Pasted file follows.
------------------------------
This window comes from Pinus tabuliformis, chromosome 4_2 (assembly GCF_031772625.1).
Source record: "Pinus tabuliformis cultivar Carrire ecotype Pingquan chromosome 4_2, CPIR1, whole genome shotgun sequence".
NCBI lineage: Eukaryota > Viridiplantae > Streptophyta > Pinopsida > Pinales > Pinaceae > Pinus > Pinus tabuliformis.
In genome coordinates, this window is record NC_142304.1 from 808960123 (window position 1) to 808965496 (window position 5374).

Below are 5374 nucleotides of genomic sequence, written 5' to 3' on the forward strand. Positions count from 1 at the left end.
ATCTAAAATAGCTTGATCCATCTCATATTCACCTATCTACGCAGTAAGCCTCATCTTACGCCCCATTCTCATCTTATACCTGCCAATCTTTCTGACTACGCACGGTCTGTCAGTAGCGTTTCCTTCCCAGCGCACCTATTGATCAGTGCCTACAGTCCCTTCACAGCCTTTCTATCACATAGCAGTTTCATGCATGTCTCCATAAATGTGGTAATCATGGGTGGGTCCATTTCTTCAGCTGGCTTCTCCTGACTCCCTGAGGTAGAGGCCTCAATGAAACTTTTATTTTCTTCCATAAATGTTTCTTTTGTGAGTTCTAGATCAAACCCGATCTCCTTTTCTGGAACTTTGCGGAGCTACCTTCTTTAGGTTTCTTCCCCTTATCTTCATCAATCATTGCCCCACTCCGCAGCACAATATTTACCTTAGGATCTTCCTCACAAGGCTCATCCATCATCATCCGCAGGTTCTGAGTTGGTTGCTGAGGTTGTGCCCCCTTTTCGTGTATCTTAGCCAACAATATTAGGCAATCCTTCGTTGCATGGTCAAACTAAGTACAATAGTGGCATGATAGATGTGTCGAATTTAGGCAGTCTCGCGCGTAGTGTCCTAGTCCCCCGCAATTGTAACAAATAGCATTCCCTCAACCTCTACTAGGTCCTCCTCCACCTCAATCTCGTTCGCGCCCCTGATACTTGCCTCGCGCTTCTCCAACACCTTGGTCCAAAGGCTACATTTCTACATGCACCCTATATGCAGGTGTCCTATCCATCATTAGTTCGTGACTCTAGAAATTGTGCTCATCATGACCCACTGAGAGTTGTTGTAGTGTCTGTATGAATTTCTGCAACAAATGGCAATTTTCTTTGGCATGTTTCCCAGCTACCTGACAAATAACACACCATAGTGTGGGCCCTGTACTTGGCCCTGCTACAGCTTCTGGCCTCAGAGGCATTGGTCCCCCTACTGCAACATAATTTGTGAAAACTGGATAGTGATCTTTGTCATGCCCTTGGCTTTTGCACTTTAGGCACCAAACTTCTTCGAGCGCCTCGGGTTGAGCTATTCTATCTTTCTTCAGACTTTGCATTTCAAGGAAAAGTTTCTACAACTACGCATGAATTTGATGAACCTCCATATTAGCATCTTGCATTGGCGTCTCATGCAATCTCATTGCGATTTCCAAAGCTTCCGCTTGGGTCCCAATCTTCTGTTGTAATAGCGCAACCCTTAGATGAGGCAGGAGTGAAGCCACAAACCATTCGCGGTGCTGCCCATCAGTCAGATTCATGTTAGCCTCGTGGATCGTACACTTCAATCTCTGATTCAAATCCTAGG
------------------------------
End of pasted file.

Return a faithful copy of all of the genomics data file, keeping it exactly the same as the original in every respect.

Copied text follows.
This window comes from Pinus tabuliformis, chromosome 4_2 (assembly GCF_031772625.1).
Source record: "Pinus tabuliformis cultivar Carrire ecotype Pingquan chromosome 4_2, CPIR1, whole genome shotgun sequence".
NCBI lineage: Eukaryota > Viridiplantae > Streptophyta > Pinopsida > Pinales > Pinaceae > Pinus > Pinus tabuliformis.
In genome coordinates, this window is record NC_142304.1 from 808960123 (window position 1) to 808965496 (window position 5374).

Below are 5374 nucleotides of genomic sequence, written 5' to 3' on the forward strand. Positions count from 1 at the left end.
ATCTAAAATAGCTTGATCCATCTCATATTCACCTATCTACGCAGTAAGCCTCATCTTACGCCCCATTCTCATCTTATACCTGCCAATCTTTCTGACTACGCACGGTCTGTCAGTAGCGTTTCCTTCCCAGCGCACCTATTGATCAGTGCCTACAGTCCCTTCACAGCCTTTCTATCACATAGCAGTTTCATGCATGTCTCCATAAATGTGGTAATCATGGGTGGGTCCATTTCTTCAGCTGGCTTCTCCTGACTCCCTGAGGTAGAGGCCTCAATGAAACTTTTATTTTCTTCCATAAATGTTTCTTTTGTGAGTTCTAGATCAAACCCGATCTCCTTTTCTGGAACTTTGCGGAGCTACCTTCTTTAGGTTTCTTCCCCTTATCTTCATCAATCATTGCCCCACTCCGCAGCACAATATTTACCTTAGGATCTTCCTCACAAGGCTCATCCATCATCATCCGCAGGTTCTGAGTTGGTTGCTGAGGTTGTGCCCCCTTTTCGTGTATCTTAGCCAACAATATTAGGCAATCCTTCGTTGCATGGTCAAACTAAGTACAATAGTGGCATGATAGATGTGTCGAATTTAGGCAGTCTCGCGCGTAGTGTCCTAGTCCCCCGCAATTGTAACAAATAGCATTCCCTCAACCTCTACTAGGTCCTCCTCCACCTCAATCTCGTTCGCGCCCCTGATACTTGCCTCGCGCTTCTCCAACACCTTGGTCCAAAGGCTACATTTCTACATGCACCCTATATGCAGGTGTCCTATCCATCATTAGTTCGTGACTCTAGAAATTGTGCTCATCATGACCCACTGAGAGTTGTTGTAGTGTCTGTATGAATTTCTGCAACAAATGGCAATTTTCTTTGGCATGTTTCCCAGCTACCTGACAAATAACACACCATAGTGTGGGCCCTGTACTTGGCCCTGCTACAGCTTCTGGCCTCAGAGGCATTGGTCCCCCTACTGCAACATAATTTGTGAAAACTGGATAGTGATCTTTGTCATGCCCTTGGCTTTTGCACTTTAGGCACCAAACTTCTTCGAGCGCCTCGGGTTGAGCTATTCTATCTTTCTTCAGACTTTGCATTTCAAGGAAAAGTTTCTACAACTACGCATGAATTTGATGAACCTCCATATTAGCATCTTGCATTGGCGTCTCATGCAATCTCATTGCGATTTCCAAAGCTTCCGCTTGGGTCCCAATCTTCTGTTGTAATAGCGCAACCCTTAGATGAGGCAGGAGTGAAGCCACAAACCATTCGCGGTGCTGCCCATCAGTCAGATTCATGTTAGCCTCGTGGATCGTACACTTCAATCTCTGATTCAAATCCTAGG